What does it for me may not do it for you. What does it for you may terrify me, but as long as everyone involved is happy and consenting you’ve got my support.

In the end, I think that maybe what sex positivity celebrates is sexual individuality — an understanding that when we are working to keep people informed so their sexual interactions can be happy, healthy, and based on consent, there’s no need to get worked up about differences.

Usually, when folks get worked up it’s about fear, so if everyone is informed there’s nothing to fear and we’re all free to just be those aforementioned “autonomous sexually active adults” seeking out the things that please us.

So, I may never be attracted to a woman, or tomorrow I may meet one who blows my mind.

Either way, what I know is this:

Everyone is entitled to their sexual autonomy. Everyone deserves support and respect for their sexual identity. Everyone’s happy place may be different, and that’s awesome!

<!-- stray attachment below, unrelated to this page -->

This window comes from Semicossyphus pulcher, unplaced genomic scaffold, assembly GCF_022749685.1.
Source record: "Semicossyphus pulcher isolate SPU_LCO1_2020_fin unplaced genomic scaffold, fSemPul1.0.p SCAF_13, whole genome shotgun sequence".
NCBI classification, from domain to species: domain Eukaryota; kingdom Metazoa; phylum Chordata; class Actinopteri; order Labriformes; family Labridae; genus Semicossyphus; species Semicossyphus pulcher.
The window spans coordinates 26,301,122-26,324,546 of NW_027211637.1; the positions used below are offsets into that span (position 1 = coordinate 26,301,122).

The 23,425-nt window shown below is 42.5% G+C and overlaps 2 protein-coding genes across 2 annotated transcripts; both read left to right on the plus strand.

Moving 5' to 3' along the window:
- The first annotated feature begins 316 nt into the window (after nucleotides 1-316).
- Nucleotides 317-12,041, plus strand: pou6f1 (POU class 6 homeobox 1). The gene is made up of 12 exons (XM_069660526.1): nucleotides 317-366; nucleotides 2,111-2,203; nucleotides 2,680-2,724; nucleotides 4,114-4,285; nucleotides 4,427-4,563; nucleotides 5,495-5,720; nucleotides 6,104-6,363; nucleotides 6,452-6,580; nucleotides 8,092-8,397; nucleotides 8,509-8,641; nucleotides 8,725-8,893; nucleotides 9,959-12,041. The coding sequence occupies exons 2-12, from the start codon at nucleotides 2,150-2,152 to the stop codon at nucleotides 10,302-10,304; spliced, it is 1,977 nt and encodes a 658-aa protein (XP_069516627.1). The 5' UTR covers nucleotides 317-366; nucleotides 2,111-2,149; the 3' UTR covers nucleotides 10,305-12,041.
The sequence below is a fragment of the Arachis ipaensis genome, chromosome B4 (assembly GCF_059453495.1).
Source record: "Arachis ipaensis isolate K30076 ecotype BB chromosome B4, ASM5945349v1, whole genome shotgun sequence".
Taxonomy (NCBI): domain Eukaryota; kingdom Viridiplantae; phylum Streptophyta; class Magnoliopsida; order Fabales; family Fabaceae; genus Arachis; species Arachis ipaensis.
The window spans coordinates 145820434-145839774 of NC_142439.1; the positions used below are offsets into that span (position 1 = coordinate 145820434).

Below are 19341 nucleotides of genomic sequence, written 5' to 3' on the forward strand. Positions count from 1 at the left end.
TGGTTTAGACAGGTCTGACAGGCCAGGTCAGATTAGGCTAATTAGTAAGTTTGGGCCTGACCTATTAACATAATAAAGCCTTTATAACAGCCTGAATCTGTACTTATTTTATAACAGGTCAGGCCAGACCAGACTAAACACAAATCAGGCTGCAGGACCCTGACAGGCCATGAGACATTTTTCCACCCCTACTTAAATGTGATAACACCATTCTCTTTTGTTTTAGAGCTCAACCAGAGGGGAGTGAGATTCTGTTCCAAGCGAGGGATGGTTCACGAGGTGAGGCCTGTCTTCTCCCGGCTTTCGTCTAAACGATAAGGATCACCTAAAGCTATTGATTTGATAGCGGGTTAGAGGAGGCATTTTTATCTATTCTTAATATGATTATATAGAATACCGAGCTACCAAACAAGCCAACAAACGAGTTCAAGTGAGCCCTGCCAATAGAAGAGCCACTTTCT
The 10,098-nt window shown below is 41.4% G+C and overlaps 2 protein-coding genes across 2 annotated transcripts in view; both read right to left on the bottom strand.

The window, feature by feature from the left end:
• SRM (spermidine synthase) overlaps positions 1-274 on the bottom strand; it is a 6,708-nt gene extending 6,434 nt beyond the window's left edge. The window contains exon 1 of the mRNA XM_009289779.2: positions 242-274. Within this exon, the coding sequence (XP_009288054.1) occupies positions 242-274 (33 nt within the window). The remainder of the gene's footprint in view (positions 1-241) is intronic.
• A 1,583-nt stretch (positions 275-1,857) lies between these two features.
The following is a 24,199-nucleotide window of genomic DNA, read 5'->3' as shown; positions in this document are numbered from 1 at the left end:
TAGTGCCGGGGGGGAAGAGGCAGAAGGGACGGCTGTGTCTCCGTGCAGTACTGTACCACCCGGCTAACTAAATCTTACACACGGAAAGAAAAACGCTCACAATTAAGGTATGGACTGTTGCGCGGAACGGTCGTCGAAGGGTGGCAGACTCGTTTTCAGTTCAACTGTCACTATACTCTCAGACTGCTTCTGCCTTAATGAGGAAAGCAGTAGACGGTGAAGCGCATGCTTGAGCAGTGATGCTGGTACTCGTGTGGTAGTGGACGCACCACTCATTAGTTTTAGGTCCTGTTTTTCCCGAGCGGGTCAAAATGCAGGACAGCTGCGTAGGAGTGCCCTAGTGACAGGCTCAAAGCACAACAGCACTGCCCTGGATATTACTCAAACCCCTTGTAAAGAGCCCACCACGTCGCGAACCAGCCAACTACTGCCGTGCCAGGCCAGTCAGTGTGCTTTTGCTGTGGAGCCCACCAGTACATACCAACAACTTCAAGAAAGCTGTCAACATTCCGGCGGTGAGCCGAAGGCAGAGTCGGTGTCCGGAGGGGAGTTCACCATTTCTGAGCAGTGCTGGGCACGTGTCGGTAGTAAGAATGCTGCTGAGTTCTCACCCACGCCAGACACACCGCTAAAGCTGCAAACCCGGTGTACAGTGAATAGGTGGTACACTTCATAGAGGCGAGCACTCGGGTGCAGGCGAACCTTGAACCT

For now, at least, my happy place has a frenulum — and that is also awesome.

¹12 years of Catholic school have left me with very definite ideas about accomplishing tasks “correctly.” Interesting that my Catholic schooling showed up in this experience in the form of concern that I wasn’t trying hard enough to engage sexually with women. I’m wondering if that’s a problem anyone else has ever had. Ever.

²Don’t try this, it just sounds like a really bad idea.

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JoEllen Notte is a writer, speaker, and researcher. Since 2012 she has been writing about sex, mental health, and vibrators. She's currently working on her first book, The Monster Under The Bed: Sex, Depression, And The Conversations We Aren't Having. Follow her on Twitter @JoEllenNotte. 

This article was originally published at Good Vibrations. Reprinted with permission from the author.